float dx = TANGENT_OF_FOV * ((mouseCoords.x / WIDTH_DIV_2 - 1.0f) / ASPECT);
float dy = TANGENT_OF_FOV * (1.0f - mouseCoords.y / HEIGHT_DIV_2);

D3DXMATRIX invMatrix, viewMatrix;

renderer.d3ddev->GetTransform(D3DTS_VIEW, &viewMatrix);
D3DXMatrixInverse(&invMatrix, NULL, &viewMatrix);

D3DXVECTOR3 p1;
p1.x = dx * NEAR_VIEW_PLANE;
p1.y = dy * NEAR_VIEW_PLANE;
p1.z = NEAR_VIEW_PLANE;

D3DXVECTOR3 p2;
p2.x = 0;
p2.y = 0;
p2.z = FAR_VIEW_PLANE - FAR_VIEW_PLANE;

D3DXVECTOR4 pOut1;
D3DXVECTOR4 pOut2;

D3DXVec3Transform(&pOut1, &p1, &invMatrix);
D3DXVec3Transform(&pOut2, &p2, &invMatrix);






I've changed the code slightly so that it p2 is the direction of the ray rather than the end point. Because that's what you need for the Intersect function. Just perform a frustrum cull on all the objects before you try to test them for being picked, else objects beyong the far view plane might be picked.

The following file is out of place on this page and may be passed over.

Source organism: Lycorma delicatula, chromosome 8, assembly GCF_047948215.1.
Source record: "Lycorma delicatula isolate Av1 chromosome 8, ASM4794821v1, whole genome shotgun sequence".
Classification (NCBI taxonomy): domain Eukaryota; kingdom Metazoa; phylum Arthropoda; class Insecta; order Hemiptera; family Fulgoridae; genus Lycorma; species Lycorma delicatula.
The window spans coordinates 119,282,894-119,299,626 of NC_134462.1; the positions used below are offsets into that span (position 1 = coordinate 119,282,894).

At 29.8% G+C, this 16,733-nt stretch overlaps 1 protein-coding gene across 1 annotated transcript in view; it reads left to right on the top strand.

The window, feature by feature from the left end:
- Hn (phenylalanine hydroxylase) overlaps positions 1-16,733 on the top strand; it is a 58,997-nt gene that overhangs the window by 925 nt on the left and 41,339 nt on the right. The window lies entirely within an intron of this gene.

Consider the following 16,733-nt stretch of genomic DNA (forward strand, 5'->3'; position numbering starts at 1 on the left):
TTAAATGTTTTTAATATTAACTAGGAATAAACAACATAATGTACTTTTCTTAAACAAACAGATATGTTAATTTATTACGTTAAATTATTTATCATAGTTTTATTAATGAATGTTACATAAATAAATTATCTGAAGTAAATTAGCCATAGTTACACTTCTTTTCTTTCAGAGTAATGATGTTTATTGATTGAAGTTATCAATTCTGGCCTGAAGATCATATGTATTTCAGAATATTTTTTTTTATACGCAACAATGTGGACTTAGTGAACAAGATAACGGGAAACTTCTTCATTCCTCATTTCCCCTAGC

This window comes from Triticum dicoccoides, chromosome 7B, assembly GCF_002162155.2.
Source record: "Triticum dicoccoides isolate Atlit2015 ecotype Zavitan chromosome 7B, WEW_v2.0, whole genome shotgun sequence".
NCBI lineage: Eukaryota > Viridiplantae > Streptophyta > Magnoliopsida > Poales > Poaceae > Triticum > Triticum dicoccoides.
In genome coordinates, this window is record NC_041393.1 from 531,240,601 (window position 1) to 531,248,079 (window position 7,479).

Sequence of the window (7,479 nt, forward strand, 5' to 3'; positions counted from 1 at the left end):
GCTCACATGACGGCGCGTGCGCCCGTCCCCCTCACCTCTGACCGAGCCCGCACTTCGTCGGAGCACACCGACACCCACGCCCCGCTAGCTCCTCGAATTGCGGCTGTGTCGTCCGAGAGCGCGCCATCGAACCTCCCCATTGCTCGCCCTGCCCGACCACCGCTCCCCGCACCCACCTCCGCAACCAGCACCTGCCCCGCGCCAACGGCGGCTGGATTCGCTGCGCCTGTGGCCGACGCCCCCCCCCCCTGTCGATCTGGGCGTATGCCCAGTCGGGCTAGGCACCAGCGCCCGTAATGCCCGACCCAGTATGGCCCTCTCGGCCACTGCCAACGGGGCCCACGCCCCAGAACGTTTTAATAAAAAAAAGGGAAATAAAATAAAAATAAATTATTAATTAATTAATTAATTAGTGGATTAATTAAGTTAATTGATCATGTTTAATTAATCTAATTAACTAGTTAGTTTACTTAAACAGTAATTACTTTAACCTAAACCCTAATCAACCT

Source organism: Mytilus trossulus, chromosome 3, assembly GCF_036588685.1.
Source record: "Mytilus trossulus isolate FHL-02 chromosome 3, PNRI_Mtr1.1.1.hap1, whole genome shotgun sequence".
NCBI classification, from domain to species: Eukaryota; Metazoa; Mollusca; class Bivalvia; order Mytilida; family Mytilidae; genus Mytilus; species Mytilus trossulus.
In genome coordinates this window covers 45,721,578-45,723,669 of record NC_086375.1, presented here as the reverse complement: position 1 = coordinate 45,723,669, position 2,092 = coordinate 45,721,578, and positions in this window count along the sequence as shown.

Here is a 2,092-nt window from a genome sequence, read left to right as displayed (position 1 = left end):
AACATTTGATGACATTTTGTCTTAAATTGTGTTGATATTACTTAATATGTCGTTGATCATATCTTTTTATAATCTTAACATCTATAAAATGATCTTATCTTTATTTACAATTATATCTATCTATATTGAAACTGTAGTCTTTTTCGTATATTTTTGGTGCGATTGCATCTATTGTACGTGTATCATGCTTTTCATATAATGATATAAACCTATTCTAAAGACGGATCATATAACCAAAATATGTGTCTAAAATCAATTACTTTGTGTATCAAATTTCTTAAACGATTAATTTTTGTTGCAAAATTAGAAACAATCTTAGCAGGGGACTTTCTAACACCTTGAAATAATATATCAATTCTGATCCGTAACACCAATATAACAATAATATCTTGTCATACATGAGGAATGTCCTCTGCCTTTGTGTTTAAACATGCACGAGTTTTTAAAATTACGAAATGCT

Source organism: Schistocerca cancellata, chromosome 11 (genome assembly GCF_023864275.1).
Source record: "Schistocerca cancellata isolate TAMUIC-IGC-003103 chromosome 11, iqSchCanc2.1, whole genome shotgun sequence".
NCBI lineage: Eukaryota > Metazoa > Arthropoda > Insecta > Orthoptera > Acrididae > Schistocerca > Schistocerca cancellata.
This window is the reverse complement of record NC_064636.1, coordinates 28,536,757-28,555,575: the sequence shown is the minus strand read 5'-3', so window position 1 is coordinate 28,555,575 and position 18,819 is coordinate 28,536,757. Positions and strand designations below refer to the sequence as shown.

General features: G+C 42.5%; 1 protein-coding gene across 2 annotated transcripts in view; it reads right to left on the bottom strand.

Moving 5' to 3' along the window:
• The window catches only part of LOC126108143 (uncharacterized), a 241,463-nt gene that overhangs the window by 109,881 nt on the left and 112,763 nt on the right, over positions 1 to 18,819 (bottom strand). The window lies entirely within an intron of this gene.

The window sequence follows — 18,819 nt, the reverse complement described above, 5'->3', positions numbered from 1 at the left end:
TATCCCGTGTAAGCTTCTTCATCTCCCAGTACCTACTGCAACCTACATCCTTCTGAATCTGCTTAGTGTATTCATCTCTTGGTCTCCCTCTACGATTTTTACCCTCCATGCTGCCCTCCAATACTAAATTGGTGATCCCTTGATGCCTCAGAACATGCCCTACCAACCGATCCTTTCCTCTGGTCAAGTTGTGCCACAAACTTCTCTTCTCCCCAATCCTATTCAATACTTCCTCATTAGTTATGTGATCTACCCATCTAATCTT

It seems I'm rambling, I hope this is useful.

http://msdn.microsoft.com/en-us/library/bb172882(VS.85).aspx

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Quote:
Original post by ganbree
If you are using meshes then the D3DXIntersect function with perform the intersection test for you.


There's also D3DXIntersectTri if you are just testing against triangles. You just pass it the three vertices so it's pretty flexible. You just need to be sure you've transformed the ray into the same frame of reference as the triangles, but you seem to have that bit covered.